Artist Murdered at the National Museum

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Summary

  • On January 16, 1907, Otto Seelhorst fatally shot Frederick von Iterson in the United States National Museum. Seelhorst arrived in Washington, D.C., from Philadelphia where he worked as an artist. In the early morning, Seelhorst entered the National Museum and obtained directions to the office of Assistant Curator in the Division of Mammals Marcus W. Lyon from Edgar W. Hanvey, a carpenter working in the building. Lyon recently hired von Iterson, an artist at the Wistar Institute of Anatomy, to make some scientific drawings for the Division of Mammals. Around 10:30 A.M., Seelhorst approached von Iterson, talked briefly and opened fire on the man with a .22-caliber Winchester. Seelhorst shot von Iterson four times, three of which were fatal. Seelhorst remained with the body until he was arrested.
  • Seelhorst had a history of mental illness and spent a year in an Eaton, Pennsylvania, sanitarium in 1906. However, the incident was not random. Fifteen years prior to the incident, Seelhorst worked with von Iterson in Philadelphia at the Keterlinus Manufacturing Company. According to Seelhorst, von Iterson molested the young man which caused Seelhorst's life long problems with mental illness. Witnesses to the murder told reporters that Seelhorst claimed he committed the crime to protect other young children from von Iterson and showed no remorse at the scene of the crime. Seelhorst was arrested and put on trial in March of the same year. Seelhorst was tried by the Criminal Court Circuit No. 2 of the District of Columbia and was acquitted on account of his insanity.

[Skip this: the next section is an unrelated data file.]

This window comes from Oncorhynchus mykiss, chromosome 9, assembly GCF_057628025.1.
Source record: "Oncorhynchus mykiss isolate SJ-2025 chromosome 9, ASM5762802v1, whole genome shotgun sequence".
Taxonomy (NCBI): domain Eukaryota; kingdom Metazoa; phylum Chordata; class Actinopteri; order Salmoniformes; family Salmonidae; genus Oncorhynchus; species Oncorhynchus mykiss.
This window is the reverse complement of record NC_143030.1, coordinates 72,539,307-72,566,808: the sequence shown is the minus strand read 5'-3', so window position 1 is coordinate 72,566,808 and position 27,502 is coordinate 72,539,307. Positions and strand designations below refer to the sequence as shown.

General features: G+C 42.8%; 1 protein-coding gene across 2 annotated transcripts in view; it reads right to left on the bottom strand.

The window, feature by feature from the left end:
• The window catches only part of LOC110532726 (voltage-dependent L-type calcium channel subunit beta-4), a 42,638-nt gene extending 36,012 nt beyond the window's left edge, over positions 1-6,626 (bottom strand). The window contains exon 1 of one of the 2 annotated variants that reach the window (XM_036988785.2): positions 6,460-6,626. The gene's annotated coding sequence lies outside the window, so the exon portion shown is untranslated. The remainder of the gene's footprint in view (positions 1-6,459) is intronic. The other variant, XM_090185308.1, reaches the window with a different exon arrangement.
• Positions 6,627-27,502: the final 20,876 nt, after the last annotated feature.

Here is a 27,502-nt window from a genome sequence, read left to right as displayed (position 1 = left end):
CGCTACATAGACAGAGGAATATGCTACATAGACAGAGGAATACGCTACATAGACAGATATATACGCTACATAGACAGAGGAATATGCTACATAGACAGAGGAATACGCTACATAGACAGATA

• The murder trial was the shortest trial on record to date in the District of Columbia. Justice Job Barnard committed Seelhorst to the Government Hospital for the Insane until he recovered or for the remainder of his life.

Subject

  • Langley, S. P (Samuel Pierpont) 1834-1906
  • Seelhorst, Otto
  • Lyon, Marcus Ward b. 1875
  • Barnard, Job 1844-1923
  • Iterson, Frederick von
  • Hanvey, Edgar W
  • Arts and Industries Building
  • National Museum of Natural History (U.S.)
  • Government Hospital for the Insane (U.S.)

Category

Chronology of Smithsonian History

Notes

  • The crime occurred during the tenure of Secretary Samuel P. Langley and the Smithsonian Annual Report for the year 1907 made no mention of the incident.
  • "Artist Shot to Death," Washington Post, January 17,1907, p. 2.
  • "Suffered a Breakdown," Washington Post, January 17, 1907 p. 2.
  • "Artist's Slayer Held," Washington Post, January 18, 1907, p. 2.
  • "Insanity Will Be His Plea," Washington Post, January 19, 1907, p. 2.
  • "Indicted for Murder," Washington Post, March 14, 1907, p. 11.
  • "Insanity Plea for Slayer," Washington Post, March 28, 1907, p. 3.
  • "Slayer Found Insane," Washington Post, March 29, 1907, p. 13.

Contact information

Institutional History Division, Smithsonian Institution Archives, 600 Maryland Avenue, SW, Washington, D.C. 20024-2520, SIHistory@si.edu

Date

January 16, 1907

Topic

  • Curators
  • Law
  • Scientific applications
  • Shooting
  • Criminals
  • Officials and employees
  • Employees
  • Jurisprudence
  • Firearms
  • Scientific illustration
  • Courts
  • Violent deaths
  • Murderers
  • Crime
  • Personnel management
  • Insanity
  • Judges
  • Violent crimes
  • Artists
  • Insanity--Jurisprudence
  • Drawing--Scientific applications
  • Courts--Officials and employees
  • Courts--District of Columbia
  • District of Columbia
  • Employee crimes

Place

  • District of Columbia
  • Philadelphia (Pa.)
  • Washington (D.C.)

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